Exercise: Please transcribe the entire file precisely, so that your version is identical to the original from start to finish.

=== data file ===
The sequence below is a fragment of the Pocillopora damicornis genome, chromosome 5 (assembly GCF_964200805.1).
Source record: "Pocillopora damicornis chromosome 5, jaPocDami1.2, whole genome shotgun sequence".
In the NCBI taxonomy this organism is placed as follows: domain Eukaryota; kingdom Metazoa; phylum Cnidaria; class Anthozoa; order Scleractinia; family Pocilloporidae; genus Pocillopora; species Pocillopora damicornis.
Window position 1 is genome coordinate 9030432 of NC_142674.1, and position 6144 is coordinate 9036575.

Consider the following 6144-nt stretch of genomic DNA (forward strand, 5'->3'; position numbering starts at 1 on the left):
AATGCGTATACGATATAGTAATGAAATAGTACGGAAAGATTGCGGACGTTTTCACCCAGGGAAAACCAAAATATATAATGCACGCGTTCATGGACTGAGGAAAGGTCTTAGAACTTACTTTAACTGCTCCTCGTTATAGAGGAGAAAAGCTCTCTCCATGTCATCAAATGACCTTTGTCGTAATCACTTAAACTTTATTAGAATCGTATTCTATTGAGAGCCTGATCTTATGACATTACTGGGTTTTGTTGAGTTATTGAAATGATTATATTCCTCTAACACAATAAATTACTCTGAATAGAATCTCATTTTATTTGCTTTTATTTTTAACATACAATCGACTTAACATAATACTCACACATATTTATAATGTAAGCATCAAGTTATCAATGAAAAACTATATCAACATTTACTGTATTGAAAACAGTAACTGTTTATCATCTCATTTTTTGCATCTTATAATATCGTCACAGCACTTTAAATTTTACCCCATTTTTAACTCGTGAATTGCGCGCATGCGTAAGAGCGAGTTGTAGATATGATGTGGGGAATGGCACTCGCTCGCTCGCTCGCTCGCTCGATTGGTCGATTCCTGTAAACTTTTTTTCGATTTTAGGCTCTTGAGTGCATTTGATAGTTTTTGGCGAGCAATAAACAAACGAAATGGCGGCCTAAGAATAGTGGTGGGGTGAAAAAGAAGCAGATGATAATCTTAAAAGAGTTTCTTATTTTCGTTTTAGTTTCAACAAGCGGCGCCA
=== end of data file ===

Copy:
The sequence below is a fragment of the Pocillopora damicornis genome, chromosome 5 (assembly GCF_964200805.1).
Source record: "Pocillopora damicornis chromosome 5, jaPocDami1.2, whole genome shotgun sequence".
In the NCBI taxonomy this organism is placed as follows: domain Eukaryota; kingdom Metazoa; phylum Cnidaria; class Anthozoa; order Scleractinia; family Pocilloporidae; genus Pocillopora; species Pocillopora damicornis.
Window position 1 is genome coordinate 9030432 of NC_142674.1, and position 6144 is coordinate 9036575.

Consider the following 6144-nt stretch of genomic DNA (forward strand, 5'->3'; position numbering starts at 1 on the left):
AATGCGTATACGATATAGTAATGAAATAGTACGGAAAGATTGCGGACGTTTTCACCCAGGGAAAACCAAAATATATAATGCACGCGTTCATGGACTGAGGAAAGGTCTTAGAACTTACTTTAACTGCTCCTCGTTATAGAGGAGAAAAGCTCTCTCCATGTCATCAAATGACCTTTGTCGTAATCACTTAAACTTTATTAGAATCGTATTCTATTGAGAGCCTGATCTTATGACATTACTGGGTTTTGTTGAGTTATTGAAATGATTATATTCCTCTAACACAATAAATTACTCTGAATAGAATCTCATTTTATTTGCTTTTATTTTTAACATACAATCGACTTAACATAATACTCACACATATTTATAATGTAAGCATCAAGTTATCAATGAAAAACTATATCAACATTTACTGTATTGAAAACAGTAACTGTTTATCATCTCATTTTTTGCATCTTATAATATCGTCACAGCACTTTAAATTTTACCCCATTTTTAACTCGTGAATTGCGCGCATGCGTAAGAGCGAGTTGTAGATATGATGTGGGGAATGGCACTCGCTCGCTCGCTCGCTCGCTCGATTGGTCGATTCCTGTAAACTTTTTTTCGATTTTAGGCTCTTGAGTGCATTTGATAGTTTTTGGCGAGCAATAAACAAACGAAATGGCGGCCTAAGAATAGTGGTGGGGTGAAAAAGAAGCAGATGATAATCTTAAAAGAGTTTCTTATTTTCGTTTTAGTTTCAACAAGCGGCGCCA